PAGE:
Asperger Syndrome has been the subject of much research and debate in the field of psychiatry and psychology. Asperger Syndrome was first described by Austrian pediatrician Hans Asperger in the 1940s, but it wasn’t until decades later that it became a widely recognized diagnosis.
People with Asperger Syndrome may struggle with nonverbal communication, such as facial expressions and body language, and may have difficulty picking up on social cues.
One of the hallmarks of Asperger Syndrome is a strong, narrow interest in a particular subject, often to the exclusion of other activities or topics. Despite the challenges associated with Asperger Syndrome, many individuals with the condition can lead fulfilling and meaningful lives, often with the help of supportive family members, therapists, and educators.
Asperger Syndrome (AS), also known as Asperger’s Disorder, is a neurodevelopmental disorder characterized by difficulties in social interaction, communication, and restricted and repetitive patterns of behavior and interests. The classification of AS has evolved, with the latest version being the 5th edition of the Diagnostic and Statistical Manual of Mental Disorders (DSM-5), which includes AS as part of the Autism Spectrum Disorder (ASD) (1). The decision to merge AS with ASD was based on the recognition that there is a significant overlap between the two disorders and that the diagnostic criteria for AS were not sufficiently distinct from those of other ASDs (2).
The pathophysiology of AS is not fully understood, but research suggests that it may be related to abnormalities in brain development and connectivity (3).
Asperger Syndrome was first described by Austrian pediatrician Hans Asperger in 1944, but it was not recognized as a distinct disorder until the 1980s. AS is a neurodevelopmental disorder that is characterized by deficits in social communication and interaction and the presence of restricted and repetitive patterns of behavior, interests, or activities.
Although AS is now classified as part of ASD, some researchers still distinguish between AS and other ASDs based on clinical presentation and cognitive profiles. One proposed classification system is based on the severity of social communication and restricted and repetitive behaviors, with three subtypes: severe, moderate, and mild (4). Another proposed classification system is based on cognitive profile, with two subtypes: verbal and nonverbal.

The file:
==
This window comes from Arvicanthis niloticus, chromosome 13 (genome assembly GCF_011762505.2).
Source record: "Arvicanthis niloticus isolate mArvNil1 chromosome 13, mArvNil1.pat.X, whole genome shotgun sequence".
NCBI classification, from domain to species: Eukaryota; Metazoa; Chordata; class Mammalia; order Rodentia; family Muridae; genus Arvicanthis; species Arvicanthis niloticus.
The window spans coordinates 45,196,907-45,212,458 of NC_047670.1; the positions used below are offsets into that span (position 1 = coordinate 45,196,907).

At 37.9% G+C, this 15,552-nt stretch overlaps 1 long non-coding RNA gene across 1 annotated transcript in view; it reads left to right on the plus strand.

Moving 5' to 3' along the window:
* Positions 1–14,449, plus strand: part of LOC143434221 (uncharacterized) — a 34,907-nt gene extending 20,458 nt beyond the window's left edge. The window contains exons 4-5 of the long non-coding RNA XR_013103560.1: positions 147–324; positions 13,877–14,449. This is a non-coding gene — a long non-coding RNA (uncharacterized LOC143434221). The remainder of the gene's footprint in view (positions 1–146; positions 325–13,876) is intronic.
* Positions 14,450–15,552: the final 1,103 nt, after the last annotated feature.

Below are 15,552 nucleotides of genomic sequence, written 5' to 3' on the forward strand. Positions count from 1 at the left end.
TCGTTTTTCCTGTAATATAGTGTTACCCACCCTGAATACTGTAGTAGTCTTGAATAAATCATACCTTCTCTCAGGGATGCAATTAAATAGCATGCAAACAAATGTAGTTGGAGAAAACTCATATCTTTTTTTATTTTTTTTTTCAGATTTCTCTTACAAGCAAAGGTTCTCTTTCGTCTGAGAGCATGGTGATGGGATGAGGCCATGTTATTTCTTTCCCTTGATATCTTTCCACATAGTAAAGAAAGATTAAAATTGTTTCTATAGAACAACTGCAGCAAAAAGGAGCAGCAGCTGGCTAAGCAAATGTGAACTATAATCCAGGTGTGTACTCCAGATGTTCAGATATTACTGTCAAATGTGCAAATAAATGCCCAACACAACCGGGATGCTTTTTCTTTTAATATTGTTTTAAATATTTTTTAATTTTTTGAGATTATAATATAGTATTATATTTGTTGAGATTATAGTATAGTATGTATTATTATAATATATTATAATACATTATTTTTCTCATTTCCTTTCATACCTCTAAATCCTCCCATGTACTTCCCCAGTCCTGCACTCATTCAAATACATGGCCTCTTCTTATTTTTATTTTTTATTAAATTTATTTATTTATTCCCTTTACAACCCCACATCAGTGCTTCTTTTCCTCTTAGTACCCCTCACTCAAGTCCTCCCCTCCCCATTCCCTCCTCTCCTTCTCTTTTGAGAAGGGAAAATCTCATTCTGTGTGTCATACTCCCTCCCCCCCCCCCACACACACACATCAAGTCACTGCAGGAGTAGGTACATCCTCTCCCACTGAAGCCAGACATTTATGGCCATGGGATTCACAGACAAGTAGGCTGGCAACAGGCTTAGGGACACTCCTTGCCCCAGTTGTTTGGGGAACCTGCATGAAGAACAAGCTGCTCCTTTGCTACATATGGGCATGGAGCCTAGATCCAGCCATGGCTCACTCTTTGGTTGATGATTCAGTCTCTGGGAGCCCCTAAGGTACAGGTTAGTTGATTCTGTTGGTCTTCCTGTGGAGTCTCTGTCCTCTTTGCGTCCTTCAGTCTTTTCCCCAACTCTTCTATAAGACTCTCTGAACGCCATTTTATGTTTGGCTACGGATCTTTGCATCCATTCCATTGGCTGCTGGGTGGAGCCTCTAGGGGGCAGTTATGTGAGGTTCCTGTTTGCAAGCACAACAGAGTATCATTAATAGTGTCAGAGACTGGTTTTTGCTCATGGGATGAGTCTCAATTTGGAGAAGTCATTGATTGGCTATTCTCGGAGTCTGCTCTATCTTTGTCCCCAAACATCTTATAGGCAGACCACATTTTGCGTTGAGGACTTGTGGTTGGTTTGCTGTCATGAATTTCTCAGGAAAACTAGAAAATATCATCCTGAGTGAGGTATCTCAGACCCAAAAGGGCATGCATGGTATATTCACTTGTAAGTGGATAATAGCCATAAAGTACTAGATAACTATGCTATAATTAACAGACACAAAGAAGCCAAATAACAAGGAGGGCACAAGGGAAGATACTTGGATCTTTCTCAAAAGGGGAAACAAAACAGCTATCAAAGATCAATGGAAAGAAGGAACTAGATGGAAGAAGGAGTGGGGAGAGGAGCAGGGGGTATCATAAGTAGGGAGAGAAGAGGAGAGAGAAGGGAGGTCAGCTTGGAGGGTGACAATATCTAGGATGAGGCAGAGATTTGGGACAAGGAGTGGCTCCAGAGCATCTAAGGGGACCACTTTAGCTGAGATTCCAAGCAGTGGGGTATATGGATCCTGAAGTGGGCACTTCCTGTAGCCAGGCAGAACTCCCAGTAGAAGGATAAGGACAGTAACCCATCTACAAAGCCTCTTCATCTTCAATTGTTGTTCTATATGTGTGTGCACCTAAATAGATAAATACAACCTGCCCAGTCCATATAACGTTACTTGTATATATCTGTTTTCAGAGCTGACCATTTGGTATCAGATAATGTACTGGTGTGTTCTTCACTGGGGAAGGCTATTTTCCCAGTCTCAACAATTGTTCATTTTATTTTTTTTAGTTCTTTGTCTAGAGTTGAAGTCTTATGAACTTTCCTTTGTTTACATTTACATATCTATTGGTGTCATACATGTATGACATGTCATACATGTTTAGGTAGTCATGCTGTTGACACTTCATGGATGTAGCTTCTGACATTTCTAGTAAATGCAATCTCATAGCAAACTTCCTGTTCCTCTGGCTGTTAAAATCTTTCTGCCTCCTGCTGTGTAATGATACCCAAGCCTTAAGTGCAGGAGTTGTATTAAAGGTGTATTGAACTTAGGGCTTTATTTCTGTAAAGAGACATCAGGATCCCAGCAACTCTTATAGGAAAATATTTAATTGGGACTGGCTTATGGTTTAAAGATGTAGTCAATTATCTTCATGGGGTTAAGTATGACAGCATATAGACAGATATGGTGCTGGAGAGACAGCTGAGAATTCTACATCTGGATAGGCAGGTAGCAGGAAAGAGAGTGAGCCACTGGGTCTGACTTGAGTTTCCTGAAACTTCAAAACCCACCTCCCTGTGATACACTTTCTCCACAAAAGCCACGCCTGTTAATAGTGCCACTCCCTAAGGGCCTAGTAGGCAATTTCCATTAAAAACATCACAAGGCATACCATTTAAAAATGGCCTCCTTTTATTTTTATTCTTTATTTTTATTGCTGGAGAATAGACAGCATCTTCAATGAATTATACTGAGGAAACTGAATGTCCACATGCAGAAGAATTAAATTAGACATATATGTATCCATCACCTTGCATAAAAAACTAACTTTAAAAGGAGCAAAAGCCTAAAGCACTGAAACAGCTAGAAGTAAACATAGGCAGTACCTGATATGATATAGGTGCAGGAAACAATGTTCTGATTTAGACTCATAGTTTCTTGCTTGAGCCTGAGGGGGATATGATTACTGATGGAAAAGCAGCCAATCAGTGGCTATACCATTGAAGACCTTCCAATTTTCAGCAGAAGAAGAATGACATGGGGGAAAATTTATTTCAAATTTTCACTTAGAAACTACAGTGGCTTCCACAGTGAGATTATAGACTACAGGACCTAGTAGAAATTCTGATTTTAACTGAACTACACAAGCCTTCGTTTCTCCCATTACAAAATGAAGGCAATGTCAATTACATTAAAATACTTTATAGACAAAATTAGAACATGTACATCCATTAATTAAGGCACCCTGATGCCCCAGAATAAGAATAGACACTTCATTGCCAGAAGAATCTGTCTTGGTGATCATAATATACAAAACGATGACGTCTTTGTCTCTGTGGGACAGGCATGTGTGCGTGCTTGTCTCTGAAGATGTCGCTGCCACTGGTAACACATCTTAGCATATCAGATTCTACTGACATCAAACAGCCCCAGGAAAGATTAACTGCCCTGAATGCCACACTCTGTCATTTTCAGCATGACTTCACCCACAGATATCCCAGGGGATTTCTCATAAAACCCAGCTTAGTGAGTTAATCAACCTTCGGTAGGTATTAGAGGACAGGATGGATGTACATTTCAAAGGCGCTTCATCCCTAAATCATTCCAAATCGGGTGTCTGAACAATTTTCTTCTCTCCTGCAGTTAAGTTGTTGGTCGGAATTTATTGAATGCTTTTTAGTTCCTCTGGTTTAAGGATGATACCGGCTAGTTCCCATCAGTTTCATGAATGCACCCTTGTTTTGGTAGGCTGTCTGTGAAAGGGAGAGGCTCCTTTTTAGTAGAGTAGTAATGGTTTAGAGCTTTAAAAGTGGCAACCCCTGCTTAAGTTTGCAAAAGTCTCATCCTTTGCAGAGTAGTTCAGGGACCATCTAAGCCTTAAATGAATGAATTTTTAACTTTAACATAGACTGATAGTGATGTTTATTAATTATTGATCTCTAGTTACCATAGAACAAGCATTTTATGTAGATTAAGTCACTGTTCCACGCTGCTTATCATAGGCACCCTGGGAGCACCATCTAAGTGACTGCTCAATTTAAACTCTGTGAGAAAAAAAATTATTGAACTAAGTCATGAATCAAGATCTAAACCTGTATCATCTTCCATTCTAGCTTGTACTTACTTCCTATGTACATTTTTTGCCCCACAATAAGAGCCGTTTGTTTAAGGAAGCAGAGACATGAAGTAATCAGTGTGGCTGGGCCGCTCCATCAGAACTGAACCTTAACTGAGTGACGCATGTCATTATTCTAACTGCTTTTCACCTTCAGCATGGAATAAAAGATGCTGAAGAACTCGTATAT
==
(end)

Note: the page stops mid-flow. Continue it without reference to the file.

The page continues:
The pathophysiology of AS is not fully understood, but research suggests that it may be related to abnormalities in brain development and connectivity. Neuroimaging studies have found that individuals with AS have differences in brain structure and function, including increased grey matter in the frontal and temporal lobes and decreased white matter connectivity (2). These differences may contribute to the social communication and cognitive deficits seen in AS.
The symptoms of Asperger Syndrome can vary widely from person to person, but several standard features are often present. Here are ten of the most common symptoms of Aspergers in adults:
Difficulty with social communication: People with AS may have difficulty initiating and maintaining conversations, understanding nonverbal cues such as body language, and recognizing sarcasm or humor.
Limited interests: Individuals with AS may have a narrow range of interests and engage in these activities with great intensity, often to the exclusion of other activities.
Repetitive behaviors: People with AS may engage in repetitive or stereotyped behaviors, such as hand flapping or lining up objects.
Sensory sensitivities: Individuals with AS may be hypersensitive or hyposensitive to certain sensory stimuli, such as sounds, touch, taste, or smell.
Difficulty with transitions: Changes in routine or unexpected events can be challenging for individuals with AS, and may lead to anxiety or emotional outbursts.